The Kohinoor is currently set in a royal crown on display in the Tower of London.
Disposing of a petition seeking direction to the United Kingdom to return the Kohinoor, the Supreme Court today made it clear that it could neither pass an order for reclaiming the 108-carat diamond nor stop its present owner from auctioning it. A bench headed by Chief Justice of India JS Khehar said it could not ask a foreign government not to auction a property.
"We are quite surprised that such petitions are filed for properties which are in the USA and the UK. What kind of a writ petition is this," the bench comprising Justices DY Chandrachud and SK Kaul said.
The petition was filed by NGO All India Human Rights and Social Justice Front, and Heritage Bengal, a registered organisation.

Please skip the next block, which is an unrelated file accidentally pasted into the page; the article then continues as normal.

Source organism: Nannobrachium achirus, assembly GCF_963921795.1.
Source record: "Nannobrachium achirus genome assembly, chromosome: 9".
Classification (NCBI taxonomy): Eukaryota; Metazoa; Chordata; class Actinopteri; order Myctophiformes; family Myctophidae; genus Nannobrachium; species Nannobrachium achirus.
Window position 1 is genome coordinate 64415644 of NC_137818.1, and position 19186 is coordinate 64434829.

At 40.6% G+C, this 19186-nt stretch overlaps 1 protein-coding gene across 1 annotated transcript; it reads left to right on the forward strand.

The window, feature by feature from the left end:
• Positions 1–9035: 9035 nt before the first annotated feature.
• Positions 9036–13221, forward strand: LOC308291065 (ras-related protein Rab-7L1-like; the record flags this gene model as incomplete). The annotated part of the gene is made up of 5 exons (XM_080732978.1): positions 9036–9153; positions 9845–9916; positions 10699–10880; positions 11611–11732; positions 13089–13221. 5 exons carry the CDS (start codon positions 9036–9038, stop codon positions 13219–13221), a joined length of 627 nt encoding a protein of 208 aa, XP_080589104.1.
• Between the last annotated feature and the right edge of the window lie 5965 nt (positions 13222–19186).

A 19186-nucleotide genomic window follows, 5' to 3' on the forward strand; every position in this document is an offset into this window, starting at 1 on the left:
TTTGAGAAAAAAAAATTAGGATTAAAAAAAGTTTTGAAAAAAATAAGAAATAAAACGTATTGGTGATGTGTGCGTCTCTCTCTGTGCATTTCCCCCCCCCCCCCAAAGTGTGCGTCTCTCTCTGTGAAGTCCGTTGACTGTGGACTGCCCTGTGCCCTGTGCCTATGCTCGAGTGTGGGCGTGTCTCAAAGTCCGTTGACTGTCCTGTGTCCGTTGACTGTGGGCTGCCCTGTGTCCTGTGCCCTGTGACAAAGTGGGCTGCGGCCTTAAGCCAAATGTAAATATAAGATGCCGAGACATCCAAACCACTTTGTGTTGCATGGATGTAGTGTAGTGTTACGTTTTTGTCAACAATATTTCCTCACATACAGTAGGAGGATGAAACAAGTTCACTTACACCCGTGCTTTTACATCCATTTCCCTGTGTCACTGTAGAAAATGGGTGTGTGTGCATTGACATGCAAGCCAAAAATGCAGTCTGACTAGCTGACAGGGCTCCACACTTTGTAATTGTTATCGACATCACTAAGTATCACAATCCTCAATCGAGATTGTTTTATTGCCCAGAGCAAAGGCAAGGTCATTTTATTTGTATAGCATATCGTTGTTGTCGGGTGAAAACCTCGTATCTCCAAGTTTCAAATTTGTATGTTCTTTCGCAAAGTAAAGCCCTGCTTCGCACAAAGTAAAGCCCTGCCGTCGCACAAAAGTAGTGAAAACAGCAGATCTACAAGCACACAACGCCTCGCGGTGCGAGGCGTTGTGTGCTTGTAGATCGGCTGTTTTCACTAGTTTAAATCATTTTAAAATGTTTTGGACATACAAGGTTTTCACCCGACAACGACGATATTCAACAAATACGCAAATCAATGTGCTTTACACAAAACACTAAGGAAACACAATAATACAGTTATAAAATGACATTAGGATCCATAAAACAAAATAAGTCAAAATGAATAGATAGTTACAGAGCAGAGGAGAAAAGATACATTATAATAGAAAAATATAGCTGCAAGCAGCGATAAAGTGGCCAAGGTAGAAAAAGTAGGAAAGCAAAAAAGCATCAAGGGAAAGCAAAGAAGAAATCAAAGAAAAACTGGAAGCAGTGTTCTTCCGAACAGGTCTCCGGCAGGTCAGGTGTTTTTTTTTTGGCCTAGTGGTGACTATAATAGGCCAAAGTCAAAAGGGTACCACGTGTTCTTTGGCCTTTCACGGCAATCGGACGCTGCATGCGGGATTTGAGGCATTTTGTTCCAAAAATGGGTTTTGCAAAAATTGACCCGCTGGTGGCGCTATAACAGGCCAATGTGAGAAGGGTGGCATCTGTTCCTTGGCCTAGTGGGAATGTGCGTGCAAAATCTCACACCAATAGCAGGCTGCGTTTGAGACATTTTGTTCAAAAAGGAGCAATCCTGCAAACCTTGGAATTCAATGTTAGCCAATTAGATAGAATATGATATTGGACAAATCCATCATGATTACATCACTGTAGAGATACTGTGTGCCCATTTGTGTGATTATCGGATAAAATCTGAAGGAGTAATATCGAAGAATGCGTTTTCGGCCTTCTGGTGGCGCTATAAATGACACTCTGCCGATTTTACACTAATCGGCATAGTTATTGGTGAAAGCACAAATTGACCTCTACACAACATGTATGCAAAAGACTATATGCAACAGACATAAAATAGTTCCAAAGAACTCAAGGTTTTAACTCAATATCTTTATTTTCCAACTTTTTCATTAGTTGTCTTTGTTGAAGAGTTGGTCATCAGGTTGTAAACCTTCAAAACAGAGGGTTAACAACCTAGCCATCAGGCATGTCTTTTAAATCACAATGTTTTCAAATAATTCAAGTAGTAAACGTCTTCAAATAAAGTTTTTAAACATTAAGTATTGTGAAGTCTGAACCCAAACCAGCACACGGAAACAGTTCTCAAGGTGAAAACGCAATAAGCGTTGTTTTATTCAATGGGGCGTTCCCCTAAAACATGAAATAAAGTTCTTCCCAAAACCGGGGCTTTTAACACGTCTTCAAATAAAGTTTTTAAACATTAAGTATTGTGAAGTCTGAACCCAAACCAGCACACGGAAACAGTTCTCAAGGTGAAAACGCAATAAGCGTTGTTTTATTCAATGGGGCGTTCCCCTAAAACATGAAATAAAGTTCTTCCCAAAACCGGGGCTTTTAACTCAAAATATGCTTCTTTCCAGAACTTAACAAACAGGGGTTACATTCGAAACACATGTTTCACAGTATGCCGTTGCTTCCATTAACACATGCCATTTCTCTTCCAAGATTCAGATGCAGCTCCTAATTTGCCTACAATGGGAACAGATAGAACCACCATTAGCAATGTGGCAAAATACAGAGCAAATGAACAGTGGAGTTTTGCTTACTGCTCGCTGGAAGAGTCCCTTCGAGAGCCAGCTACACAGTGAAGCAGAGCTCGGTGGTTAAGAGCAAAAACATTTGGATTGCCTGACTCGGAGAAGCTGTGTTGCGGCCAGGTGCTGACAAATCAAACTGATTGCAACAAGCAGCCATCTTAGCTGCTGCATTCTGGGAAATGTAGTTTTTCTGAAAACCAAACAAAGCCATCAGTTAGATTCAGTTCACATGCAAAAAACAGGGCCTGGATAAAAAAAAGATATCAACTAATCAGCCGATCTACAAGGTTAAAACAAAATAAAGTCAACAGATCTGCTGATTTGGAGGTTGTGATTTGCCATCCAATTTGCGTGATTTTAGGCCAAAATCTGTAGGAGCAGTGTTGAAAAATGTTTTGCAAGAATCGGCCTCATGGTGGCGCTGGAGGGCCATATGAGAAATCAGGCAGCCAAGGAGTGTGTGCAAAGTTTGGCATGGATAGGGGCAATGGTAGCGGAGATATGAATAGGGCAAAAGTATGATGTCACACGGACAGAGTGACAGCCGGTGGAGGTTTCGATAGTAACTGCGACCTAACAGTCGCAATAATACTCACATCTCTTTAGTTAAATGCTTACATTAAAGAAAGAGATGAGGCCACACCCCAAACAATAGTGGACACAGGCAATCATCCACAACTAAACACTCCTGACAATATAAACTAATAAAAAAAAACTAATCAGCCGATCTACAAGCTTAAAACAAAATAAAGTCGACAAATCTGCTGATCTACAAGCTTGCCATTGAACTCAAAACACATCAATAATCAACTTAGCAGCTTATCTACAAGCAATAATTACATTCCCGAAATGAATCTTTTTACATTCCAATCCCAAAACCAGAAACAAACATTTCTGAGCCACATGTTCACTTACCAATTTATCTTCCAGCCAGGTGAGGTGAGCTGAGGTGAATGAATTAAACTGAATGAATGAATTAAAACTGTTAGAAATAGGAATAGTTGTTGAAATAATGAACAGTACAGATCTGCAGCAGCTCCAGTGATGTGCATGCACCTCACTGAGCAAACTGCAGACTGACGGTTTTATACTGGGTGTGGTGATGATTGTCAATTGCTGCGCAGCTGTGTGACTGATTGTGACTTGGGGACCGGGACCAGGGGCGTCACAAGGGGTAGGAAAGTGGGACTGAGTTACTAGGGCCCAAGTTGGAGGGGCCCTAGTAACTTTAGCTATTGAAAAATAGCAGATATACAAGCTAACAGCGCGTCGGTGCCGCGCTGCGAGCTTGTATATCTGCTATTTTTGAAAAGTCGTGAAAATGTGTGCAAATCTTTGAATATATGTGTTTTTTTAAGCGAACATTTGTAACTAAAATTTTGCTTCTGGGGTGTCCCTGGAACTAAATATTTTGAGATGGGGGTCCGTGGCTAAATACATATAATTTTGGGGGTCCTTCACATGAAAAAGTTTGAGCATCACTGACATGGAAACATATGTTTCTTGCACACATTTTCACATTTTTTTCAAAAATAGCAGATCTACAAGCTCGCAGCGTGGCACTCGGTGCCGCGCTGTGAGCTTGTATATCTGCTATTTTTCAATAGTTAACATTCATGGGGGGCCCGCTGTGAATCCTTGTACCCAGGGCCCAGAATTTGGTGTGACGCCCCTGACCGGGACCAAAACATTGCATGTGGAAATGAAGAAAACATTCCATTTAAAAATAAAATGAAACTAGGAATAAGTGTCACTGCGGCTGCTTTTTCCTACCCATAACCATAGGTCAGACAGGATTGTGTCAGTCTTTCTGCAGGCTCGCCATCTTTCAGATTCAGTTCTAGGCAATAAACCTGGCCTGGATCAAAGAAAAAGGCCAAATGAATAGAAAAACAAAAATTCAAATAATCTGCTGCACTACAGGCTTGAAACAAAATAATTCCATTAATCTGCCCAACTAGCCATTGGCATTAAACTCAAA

The apex court said the government of India "continues to explore ways and means with the UK government on the issue" and it was "satisfied with the government's response that it was making efforts to get the diamond back".
Culture Minister Mahesh Sharma had told Lok Sabha last year that the Ministry of External Affairs is exploring ways for obtaining a satisfactory resolution to this issue with the UK government.
To a query on legal and technical hurdles in bringing back antique items, including the Kohinoor, Mr Sharma said, "The objects taken away from the country prior to Independence including Kohinoor do not fall under the purview of Antiquities and Art Treasures Act, 1972."
Kohinoor, which means mountain of light, is a large, colourless diamond that was found in southern India in early 14th century.
Successive British governments have made their stand clear on the issue. "If you say yes to one (request) you suddenly find the British Museum would be empty," former Prime Minister David Cameron had said in an interview to NDTV. "I'm afraid it's going to have to stay put."(With inputs from PTI)